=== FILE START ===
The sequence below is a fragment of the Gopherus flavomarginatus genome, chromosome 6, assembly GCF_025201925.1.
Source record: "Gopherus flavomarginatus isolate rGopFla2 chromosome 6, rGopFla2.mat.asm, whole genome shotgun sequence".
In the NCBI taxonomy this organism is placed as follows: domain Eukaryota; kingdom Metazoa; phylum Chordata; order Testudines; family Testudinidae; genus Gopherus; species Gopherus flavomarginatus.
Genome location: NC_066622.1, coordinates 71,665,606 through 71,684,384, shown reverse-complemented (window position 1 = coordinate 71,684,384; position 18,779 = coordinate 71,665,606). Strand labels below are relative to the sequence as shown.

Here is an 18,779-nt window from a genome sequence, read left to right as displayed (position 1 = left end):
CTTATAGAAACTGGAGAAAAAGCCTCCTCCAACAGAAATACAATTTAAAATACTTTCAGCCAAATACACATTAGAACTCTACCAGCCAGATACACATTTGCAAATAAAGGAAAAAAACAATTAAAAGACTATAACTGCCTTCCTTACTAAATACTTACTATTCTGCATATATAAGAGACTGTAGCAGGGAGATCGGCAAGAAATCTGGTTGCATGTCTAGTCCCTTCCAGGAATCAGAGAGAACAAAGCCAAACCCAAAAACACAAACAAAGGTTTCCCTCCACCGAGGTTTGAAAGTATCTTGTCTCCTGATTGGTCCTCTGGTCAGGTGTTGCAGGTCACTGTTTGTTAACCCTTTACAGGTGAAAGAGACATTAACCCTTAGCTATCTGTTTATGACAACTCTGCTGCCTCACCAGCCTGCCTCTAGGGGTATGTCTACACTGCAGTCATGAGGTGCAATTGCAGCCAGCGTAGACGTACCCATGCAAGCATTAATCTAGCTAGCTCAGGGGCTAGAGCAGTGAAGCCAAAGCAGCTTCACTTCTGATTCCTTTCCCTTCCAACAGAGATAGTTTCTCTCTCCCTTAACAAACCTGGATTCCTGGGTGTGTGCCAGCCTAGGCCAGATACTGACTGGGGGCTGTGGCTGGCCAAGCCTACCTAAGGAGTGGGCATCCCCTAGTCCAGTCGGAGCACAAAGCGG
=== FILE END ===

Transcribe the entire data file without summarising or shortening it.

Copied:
The sequence below is a fragment of the Gopherus flavomarginatus genome, chromosome 6, assembly GCF_025201925.1.
Source record: "Gopherus flavomarginatus isolate rGopFla2 chromosome 6, rGopFla2.mat.asm, whole genome shotgun sequence".
In the NCBI taxonomy this organism is placed as follows: domain Eukaryota; kingdom Metazoa; phylum Chordata; order Testudines; family Testudinidae; genus Gopherus; species Gopherus flavomarginatus.
Genome location: NC_066622.1, coordinates 71,665,606 through 71,684,384, shown reverse-complemented (window position 1 = coordinate 71,684,384; position 18,779 = coordinate 71,665,606). Strand labels below are relative to the sequence as shown.

Here is an 18,779-nt window from a genome sequence, read left to right as displayed (position 1 = left end):
CTTATAGAAACTGGAGAAAAAGCCTCCTCCAACAGAAATACAATTTAAAATACTTTCAGCCAAATACACATTAGAACTCTACCAGCCAGATACACATTTGCAAATAAAGGAAAAAAACAATTAAAAGACTATAACTGCCTTCCTTACTAAATACTTACTATTCTGCATATATAAGAGACTGTAGCAGGGAGATCGGCAAGAAATCTGGTTGCATGTCTAGTCCCTTCCAGGAATCAGAGAGAACAAAGCCAAACCCAAAAACACAAACAAAGGTTTCCCTCCACCGAGGTTTGAAAGTATCTTGTCTCCTGATTGGTCCTCTGGTCAGGTGTTGCAGGTCACTGTTTGTTAACCCTTTACAGGTGAAAGAGACATTAACCCTTAGCTATCTGTTTATGACAACTCTGCTGCCTCACCAGCCTGCCTCTAGGGGTATGTCTACACTGCAGTCATGAGGTGCAATTGCAGCCAGCGTAGACGTACCCATGCAAGCATTAATCTAGCTAGCTCAGGGGCTAGAGCAGTGAAGCCAAAGCAGCTTCACTTCTGATTCCTTTCCCTTCCAACAGAGATAGTTTCTCTCTCCCTTAACAAACCTGGATTCCTGGGTGTGTGCCAGCCTAGGCCAGATACTGACTGGGGGCTGTGGCTGGCCAAGCCTACCTAAGGAGTGGGCATCCCCTAGTCCAGTCGGAGCACAAAGCGG